The event was hosted and coordinated by the Geneva International Centre for Humanitarian Demining (GICHD) and the UN Inter-Agency Coordination Group on Mine Action to analyse the evolution of, and future risks posed by, explosive devices and to set the GICHD's new mission and strategy for 2015-2018.
A significant point addressed at the meeting was the challenges faced by mine action teams in Afghanistan, Columbia and Nepal in the wake of conflicts in those countries.
Richard Battrick, MAST's Director of Training and Ordnance Management, said:
The key to success is to gain a fuller understanding of the emerging Improvised Explosive Device (IED) threat on land and at sea. To successfully neutralise explosive threats, high levels of operator expertise are required along with access to sensitive technical data.”
NATO, who remains the lead authority for dealing with IEDs in the West, and the UN Mine Action Service (UNMAS), are being encouraged to share this technical data. Modern IEDs may have sophisticated mechanisms which are sensitive to interference and as such are extremely dangerous to mine action operators and the civilians who live in the affected areas. Ultimately, sharing information will do much to enable mine operators to destroy these weapons and save many lives.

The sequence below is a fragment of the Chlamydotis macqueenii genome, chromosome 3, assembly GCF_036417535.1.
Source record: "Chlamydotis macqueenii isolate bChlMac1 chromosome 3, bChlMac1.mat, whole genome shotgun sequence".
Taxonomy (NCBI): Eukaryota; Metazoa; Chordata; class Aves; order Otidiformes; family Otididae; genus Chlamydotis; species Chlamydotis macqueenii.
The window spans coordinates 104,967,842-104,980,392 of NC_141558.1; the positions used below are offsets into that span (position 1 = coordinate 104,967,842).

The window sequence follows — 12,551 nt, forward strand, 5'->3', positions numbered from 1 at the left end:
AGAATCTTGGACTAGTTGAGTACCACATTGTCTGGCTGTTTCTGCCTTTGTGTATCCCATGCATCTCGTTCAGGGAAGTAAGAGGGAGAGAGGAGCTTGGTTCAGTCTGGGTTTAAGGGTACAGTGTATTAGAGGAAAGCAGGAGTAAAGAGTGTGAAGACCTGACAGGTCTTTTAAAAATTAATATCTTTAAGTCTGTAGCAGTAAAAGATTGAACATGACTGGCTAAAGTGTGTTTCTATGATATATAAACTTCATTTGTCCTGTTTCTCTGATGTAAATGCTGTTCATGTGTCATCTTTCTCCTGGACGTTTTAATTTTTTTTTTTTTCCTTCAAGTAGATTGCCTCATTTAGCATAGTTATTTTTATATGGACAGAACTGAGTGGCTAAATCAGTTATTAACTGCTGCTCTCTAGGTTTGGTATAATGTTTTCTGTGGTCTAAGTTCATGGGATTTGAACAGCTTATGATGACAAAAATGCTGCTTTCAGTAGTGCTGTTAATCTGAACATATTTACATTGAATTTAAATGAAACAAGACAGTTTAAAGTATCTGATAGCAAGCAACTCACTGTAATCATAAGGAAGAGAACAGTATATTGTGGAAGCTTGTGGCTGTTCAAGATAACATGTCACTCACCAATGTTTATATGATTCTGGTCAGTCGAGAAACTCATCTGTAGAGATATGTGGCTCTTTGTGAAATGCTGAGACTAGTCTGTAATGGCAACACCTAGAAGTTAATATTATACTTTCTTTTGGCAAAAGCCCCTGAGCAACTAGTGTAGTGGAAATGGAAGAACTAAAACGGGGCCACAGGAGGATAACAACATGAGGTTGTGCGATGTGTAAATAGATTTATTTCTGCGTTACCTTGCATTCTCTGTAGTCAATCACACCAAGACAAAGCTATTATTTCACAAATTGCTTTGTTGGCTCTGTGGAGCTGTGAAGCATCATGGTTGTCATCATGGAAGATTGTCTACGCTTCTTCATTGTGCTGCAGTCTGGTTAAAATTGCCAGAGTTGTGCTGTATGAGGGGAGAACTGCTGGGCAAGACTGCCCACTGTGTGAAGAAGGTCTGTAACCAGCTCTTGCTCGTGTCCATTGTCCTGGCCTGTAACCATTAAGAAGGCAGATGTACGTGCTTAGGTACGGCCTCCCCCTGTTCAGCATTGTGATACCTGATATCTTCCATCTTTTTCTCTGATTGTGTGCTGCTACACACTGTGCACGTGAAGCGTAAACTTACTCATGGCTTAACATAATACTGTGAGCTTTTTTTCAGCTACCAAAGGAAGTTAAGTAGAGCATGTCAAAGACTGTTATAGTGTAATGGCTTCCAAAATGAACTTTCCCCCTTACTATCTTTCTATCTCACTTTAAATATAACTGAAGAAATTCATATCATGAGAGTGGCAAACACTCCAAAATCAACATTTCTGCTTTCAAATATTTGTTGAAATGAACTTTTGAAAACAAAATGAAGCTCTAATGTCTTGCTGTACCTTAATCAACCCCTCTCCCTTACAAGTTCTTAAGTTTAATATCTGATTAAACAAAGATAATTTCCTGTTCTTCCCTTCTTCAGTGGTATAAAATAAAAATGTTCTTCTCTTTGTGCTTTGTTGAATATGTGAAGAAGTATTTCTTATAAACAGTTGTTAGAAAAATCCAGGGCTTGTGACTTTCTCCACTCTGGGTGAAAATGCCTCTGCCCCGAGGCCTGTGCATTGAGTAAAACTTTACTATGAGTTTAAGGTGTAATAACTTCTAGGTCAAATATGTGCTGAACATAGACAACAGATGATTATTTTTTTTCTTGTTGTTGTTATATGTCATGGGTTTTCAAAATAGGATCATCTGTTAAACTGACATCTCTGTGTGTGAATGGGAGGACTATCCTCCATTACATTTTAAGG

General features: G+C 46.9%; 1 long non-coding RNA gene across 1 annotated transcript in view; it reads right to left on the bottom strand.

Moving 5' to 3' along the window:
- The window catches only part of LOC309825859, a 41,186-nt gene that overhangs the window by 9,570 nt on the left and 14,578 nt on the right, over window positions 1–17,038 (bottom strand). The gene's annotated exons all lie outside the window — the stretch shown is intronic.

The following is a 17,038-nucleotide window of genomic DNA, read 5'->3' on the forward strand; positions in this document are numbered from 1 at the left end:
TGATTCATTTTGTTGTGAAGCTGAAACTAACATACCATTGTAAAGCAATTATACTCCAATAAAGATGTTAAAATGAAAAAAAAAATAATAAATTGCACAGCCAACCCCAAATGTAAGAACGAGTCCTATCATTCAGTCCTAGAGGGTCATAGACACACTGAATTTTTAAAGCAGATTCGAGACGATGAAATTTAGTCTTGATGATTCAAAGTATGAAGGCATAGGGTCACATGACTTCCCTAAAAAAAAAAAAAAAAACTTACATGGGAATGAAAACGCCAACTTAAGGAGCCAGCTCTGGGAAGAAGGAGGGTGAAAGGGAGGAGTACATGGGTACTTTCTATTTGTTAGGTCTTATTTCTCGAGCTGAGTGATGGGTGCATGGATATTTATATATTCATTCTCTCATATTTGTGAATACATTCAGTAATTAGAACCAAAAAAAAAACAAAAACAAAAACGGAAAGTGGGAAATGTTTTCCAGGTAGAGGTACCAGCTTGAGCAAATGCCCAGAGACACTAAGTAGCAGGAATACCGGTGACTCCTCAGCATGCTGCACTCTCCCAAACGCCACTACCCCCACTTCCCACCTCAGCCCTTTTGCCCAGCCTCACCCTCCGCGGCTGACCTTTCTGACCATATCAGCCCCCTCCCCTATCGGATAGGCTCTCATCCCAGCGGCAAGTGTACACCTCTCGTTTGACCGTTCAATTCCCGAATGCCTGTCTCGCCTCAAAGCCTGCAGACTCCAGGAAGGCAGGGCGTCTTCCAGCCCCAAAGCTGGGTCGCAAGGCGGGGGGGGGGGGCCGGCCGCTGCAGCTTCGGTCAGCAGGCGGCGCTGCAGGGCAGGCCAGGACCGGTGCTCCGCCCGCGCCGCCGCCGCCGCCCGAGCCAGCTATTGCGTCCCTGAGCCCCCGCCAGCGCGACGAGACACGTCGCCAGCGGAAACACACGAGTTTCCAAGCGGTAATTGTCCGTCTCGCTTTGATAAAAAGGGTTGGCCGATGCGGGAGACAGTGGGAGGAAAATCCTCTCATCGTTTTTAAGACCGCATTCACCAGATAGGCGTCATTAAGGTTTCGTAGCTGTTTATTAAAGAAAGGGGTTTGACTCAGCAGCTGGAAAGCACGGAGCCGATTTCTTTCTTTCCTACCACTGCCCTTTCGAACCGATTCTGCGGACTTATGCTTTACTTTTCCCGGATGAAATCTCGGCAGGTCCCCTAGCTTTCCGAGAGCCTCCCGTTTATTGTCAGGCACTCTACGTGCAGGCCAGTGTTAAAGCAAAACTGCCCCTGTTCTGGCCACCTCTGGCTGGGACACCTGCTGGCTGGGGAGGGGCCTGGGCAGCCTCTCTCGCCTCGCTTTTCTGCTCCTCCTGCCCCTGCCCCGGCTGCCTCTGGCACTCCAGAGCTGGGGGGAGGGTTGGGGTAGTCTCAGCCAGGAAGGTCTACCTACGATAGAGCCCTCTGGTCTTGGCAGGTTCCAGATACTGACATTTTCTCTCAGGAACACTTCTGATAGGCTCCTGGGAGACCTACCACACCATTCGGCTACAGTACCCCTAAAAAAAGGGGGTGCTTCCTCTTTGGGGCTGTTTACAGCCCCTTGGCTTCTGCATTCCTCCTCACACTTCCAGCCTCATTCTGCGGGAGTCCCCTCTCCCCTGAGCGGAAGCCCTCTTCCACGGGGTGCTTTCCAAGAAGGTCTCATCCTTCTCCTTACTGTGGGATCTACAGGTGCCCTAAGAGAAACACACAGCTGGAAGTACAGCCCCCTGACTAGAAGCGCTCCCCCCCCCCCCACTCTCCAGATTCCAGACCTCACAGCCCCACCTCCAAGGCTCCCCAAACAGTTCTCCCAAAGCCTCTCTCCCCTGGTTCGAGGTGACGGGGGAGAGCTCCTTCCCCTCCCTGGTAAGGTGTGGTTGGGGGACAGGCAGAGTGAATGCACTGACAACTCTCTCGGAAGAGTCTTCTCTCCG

Another relevant outcome of the meeting included the ratification of the new underwater International Mine Action Standard (IMAS), which is aimed at countries that have legacy marine issues of Explosive Remnants of War (ERW) such as Somalia, Iraq and Libya.
It may sound obvious, but in the maritime environment the really tricky bit is finding the IED in the first place. Underwater search and locate techniques, requires unique skill sets, which include the operation of Remote Operated Vehicles (ROVs) and in some cases specially trained divers.
Projects of this nature will require careful planning, risk assessment and mitigation in line with the processes incorporated in IMAS, including technical underwater survey, target identification, removal and/or destruction.
The development of an underwater capability is one of MAST's areas of expertise and along with Explosive Ordnance Disposal training is something that we have a record of success in delivering.
MAST has attended the Mine Action National Programme for the last five years and is also a founding member of the GICHD Expert Focus Group for the development of the first underwater IMAS.